The Chinese New Year is very similar to the Western one, swathed in traditions and rituals.

The origin of the Chinese New Year is itself ancient and obscured by the amount of time. It is popularly recognised as the Spring Festival and celebrations last 15 days. The public holidays last about a week and stores and places of business usually reopen on the fifth day of the first lunar month.

Preparations begin a month before (similar to a Western Christmas) when people start buying presents, decoration materials, food and clothing. A huge clean-up gets underway days before the New Year when Chinese houses are cleaned from top to bottom, to sweep away any traces of bad luck, and doors and windowpanes are given a new coat of paint, usually red.

Chinese New Year's Eve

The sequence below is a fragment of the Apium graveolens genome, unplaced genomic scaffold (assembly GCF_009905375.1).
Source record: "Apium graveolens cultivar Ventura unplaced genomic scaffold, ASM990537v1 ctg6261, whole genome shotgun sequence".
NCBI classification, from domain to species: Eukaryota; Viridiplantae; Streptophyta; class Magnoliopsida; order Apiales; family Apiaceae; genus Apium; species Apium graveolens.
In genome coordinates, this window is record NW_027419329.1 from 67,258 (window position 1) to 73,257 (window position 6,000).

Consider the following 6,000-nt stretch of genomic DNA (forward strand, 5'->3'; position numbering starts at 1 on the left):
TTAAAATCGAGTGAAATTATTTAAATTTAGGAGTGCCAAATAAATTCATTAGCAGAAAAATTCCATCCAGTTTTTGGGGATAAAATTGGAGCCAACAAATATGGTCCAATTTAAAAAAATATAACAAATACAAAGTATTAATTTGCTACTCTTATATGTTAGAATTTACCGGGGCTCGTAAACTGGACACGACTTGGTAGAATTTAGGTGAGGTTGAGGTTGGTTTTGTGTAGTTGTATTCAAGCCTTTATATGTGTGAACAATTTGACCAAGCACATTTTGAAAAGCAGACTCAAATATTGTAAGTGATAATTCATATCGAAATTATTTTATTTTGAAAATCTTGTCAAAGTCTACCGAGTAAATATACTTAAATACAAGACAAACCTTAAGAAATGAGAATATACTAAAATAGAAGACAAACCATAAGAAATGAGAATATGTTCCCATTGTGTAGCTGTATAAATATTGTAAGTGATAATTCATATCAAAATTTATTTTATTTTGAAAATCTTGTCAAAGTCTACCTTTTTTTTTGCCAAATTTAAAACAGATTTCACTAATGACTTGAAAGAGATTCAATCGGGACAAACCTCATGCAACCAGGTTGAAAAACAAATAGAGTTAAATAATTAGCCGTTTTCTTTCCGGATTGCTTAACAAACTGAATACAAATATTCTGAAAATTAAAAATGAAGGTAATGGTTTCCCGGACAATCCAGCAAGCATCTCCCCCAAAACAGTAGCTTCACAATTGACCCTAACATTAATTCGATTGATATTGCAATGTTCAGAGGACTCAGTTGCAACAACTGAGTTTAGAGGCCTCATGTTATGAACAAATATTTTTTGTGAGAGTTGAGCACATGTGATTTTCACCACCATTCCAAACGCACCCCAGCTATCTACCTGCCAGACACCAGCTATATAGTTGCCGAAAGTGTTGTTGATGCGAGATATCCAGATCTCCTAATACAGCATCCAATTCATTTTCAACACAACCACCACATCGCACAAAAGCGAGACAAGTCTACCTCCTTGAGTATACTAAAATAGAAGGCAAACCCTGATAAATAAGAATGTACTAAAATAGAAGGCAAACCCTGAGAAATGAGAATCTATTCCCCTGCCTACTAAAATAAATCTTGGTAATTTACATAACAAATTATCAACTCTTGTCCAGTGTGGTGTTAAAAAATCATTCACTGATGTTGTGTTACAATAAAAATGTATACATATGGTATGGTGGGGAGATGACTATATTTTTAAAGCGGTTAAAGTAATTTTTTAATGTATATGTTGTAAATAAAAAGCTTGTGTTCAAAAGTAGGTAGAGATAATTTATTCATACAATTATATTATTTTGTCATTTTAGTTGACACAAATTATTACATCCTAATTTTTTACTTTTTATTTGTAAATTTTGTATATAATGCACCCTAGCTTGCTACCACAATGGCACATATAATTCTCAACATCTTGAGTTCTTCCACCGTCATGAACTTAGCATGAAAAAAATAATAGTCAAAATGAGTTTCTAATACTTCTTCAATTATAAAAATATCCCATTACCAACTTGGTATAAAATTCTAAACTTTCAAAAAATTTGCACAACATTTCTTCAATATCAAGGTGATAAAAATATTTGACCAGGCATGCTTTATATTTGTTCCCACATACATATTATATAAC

The eve of the New Year is perhaps the most exciting part of the event, as anticipation creeps in. Here, traditions and rituals are very carefully observed in everything from food to clothing.

Rituals include cleaning the house, putting up new posters of "door gods" on front doors, fireworks before the family union dinner, which should be at least 10-course meal with a whole fish entrée symbolizing the abundance of the coming year.

Red decorations are everywhere and it's usual to wear something red as this colour is meant to ward off evil spirits - but black and white are out, as these are associated with mourning. After dinner, the family sits up for the night playing cards, board games or watching TV programmes dedicated to the occasion. At midnight, the sky is lit up by fireworks.

Fireworks are a huge part of Chinese New Year celebrations, with more rockets set off on that night than on any other night of the year. Over 500 cities in China have actually now either restricted or outright banned fireworks due to safety concerns and air pollution, but they remain an immensely popular part of the New Year celebrations. The tradition comes from a folk tale about a monster named Nian who was scared away using firecrackers.